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Google on How it Handles Extra Meta Descriptions and Title Tags

Google's John Mueller's answer provides a glimpse into Google's strategy for handling invalid HTML and mistakes.

Google on How it Handles Extra Meta Descriptions and Title Tags

A publisher asked Google’s John Mueller if it’s okay to add two meta description tags and two title tags on a single page.

Google’s John Mueller provided a surprising answer that shows how Google handles double HTML elements.

The person asking the question wanted to make a temporary change to the meta and title HTML elements. Then after a certain point the publisher could revert to the original versions.

The publisher said they had to temporarily update some of their content pages due to Covid-19.

The question was about how to handle a temporary change in the meta description and title tags.

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This is the question that was asked:

“Concerning the meta description of the page, I got the SEO tip to include a second meta description and title concerning this topic into the header.

Would this really make sense to Google?”

John Mueller answered:

“So, if you’re including a second meta description tag on a page we will treat that the same as if you just extend the existing meta tag on the page.

…there’s no kind of bonus to using a second meta description tag on a page compared to just adjusting your existing one.

With regard to the title, that’s the same thing. It’s not that there’s any kind of a bonus attached to making a second title tag.

Essentially, you might as well just write a clear new title using the existing title tag.”

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Google Says it’s Okay to Use Extra Title and Meta Descriptions

According to Google, Google will combine extra title and meta description tags into a single meta description and a single title tag. But just because Google says doing something that is different from normal is okay doesn’t mean you should go out an do it.

How Google will choose to display the double tags is up to Google.

Normally Google will display exactly what is in your title element. Adding two title elements passes that control from the publisher to Google and introduces an element of uncertainty as to how that title will display.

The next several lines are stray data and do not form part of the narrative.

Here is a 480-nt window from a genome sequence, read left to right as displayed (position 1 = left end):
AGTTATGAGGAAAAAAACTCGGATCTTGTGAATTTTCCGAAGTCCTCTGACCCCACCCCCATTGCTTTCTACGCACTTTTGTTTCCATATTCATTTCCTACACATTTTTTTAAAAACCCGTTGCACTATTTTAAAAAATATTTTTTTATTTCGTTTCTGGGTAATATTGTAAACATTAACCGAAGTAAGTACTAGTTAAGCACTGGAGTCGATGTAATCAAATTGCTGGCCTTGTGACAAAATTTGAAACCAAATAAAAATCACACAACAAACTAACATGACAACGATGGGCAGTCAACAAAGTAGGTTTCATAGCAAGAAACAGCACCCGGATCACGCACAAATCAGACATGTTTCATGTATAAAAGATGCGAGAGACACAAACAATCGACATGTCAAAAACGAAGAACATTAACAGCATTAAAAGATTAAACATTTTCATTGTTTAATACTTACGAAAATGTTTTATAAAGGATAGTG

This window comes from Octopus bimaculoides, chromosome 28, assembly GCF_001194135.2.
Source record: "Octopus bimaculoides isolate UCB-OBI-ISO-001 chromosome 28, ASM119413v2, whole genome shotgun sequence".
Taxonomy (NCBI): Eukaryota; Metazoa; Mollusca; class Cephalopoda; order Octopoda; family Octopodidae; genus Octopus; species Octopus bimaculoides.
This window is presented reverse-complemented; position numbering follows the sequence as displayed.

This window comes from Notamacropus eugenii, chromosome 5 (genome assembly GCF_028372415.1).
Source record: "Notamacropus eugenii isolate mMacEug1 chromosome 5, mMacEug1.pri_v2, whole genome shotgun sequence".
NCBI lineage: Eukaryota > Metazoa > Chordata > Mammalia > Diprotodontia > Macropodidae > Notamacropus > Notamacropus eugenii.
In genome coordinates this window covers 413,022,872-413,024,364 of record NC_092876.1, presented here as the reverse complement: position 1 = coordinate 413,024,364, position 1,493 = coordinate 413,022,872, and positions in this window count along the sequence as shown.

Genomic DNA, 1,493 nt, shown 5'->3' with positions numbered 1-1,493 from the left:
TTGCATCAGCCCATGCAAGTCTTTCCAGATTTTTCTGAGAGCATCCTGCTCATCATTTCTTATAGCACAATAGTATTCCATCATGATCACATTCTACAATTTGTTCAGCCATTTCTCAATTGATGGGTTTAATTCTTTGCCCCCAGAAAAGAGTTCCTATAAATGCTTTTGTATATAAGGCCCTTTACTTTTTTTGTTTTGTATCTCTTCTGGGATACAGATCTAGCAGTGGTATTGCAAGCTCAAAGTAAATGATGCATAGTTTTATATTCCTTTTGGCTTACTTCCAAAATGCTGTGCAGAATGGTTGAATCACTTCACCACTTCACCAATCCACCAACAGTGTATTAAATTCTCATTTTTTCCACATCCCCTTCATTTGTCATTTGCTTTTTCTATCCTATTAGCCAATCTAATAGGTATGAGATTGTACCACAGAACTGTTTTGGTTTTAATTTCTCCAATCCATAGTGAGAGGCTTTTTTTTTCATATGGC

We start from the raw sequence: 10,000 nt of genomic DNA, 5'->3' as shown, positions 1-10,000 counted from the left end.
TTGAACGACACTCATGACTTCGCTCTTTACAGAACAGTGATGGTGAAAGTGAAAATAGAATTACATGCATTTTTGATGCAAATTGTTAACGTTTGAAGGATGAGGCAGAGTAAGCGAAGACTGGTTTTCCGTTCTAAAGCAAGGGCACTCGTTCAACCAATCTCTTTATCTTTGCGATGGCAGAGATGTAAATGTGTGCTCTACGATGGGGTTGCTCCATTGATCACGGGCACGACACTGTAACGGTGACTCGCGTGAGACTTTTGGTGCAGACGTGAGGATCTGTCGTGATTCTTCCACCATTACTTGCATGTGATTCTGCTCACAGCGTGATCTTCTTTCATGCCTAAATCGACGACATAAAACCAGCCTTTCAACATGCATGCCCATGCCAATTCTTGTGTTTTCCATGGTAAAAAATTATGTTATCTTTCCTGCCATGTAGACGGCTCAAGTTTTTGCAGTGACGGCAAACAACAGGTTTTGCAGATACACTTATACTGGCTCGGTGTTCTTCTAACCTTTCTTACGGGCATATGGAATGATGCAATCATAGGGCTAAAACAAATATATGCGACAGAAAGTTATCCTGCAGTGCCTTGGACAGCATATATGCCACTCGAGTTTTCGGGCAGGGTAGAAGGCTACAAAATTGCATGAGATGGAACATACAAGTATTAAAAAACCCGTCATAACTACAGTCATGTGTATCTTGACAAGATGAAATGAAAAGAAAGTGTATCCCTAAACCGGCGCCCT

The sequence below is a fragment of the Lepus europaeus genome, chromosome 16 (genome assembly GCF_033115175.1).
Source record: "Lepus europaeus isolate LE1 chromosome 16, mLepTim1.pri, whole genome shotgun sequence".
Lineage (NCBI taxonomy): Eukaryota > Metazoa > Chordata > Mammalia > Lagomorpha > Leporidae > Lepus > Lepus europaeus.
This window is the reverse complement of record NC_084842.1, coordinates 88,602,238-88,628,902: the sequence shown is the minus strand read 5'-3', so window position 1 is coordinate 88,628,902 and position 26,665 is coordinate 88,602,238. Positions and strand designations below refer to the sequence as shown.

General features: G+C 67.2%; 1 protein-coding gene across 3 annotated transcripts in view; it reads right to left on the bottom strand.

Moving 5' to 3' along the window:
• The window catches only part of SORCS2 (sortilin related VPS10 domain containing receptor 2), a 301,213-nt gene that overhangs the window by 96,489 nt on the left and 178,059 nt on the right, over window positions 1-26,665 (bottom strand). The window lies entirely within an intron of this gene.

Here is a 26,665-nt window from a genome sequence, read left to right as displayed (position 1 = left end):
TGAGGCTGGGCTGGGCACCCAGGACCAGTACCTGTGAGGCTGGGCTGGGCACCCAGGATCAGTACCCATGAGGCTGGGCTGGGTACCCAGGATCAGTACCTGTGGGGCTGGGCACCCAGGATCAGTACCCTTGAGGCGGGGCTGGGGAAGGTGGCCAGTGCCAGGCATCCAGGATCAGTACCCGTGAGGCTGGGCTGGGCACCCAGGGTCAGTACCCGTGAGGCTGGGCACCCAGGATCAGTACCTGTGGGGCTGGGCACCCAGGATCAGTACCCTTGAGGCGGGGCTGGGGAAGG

Additionally, while John Mueller says that Google can handle extra title and meta descriptions, he also says that publishers should stick to writing a single meta description and a single title tag per page.

There’s one more concern that was left out and that involves HTML standards.

Related: SEO Best Practices: How to Create Awesome Meta Descriptions

Extra Elements Violates Official HTML Standards

The technical name of the meta description tag is Meta Description Element. An element is like a major building block of an HTML web page (document).

HTML is officially defined by an international group called the World Wide Web Consortium, also known as the W3C. The specifications for HTML are found at

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Elements are described by the W3C as having a function.  Each function has rules.

One of the rules for the meta description element is that there should only be one meta description per page.

Official rules for meta description elementThis is a screenshot from the official W3C web page where it defines the proper use of the Meta Description element. The W3C publishes the official HTML standards.

Similarly for the title element, there should only be one title element per web page. Adding more than one title element creates invalid HTML.

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Valid HTML, or HTML with the least amount of errors, helps ensure that the web document displays to site visitors exactly as you want it to. 

Screenshot of the official standards for title elementThe W3C clearly specifies that there should only be one title element per page. Adding more than one title element creates invalid HTML.


Google’s John Mueller’s answer provides a glimpse into Google’s strategy for handling invalid HTML and mistakes. In this case, double elements are treated as a single element.

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Additionally, John Mueller advises that while Google can handle two meta descriptions and two title tags, he encourages publishers to adhere to the standard practice of one title element and one meta description per page.

Lastly, by obeying good coding practices, publishers can assure a better user experience and helps assure that search engines will not make mistakes when crawling a web page.

Watch the Google Webmaster Office Hours hangout below: 

Related: 6 Mistakes to Avoid When Writing Your Meta Descriptions

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Roger Montti

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Roger Montti is a search marketer with over 20 years experience. I offer site audits, phone consultations and content and ... [Read full bio]

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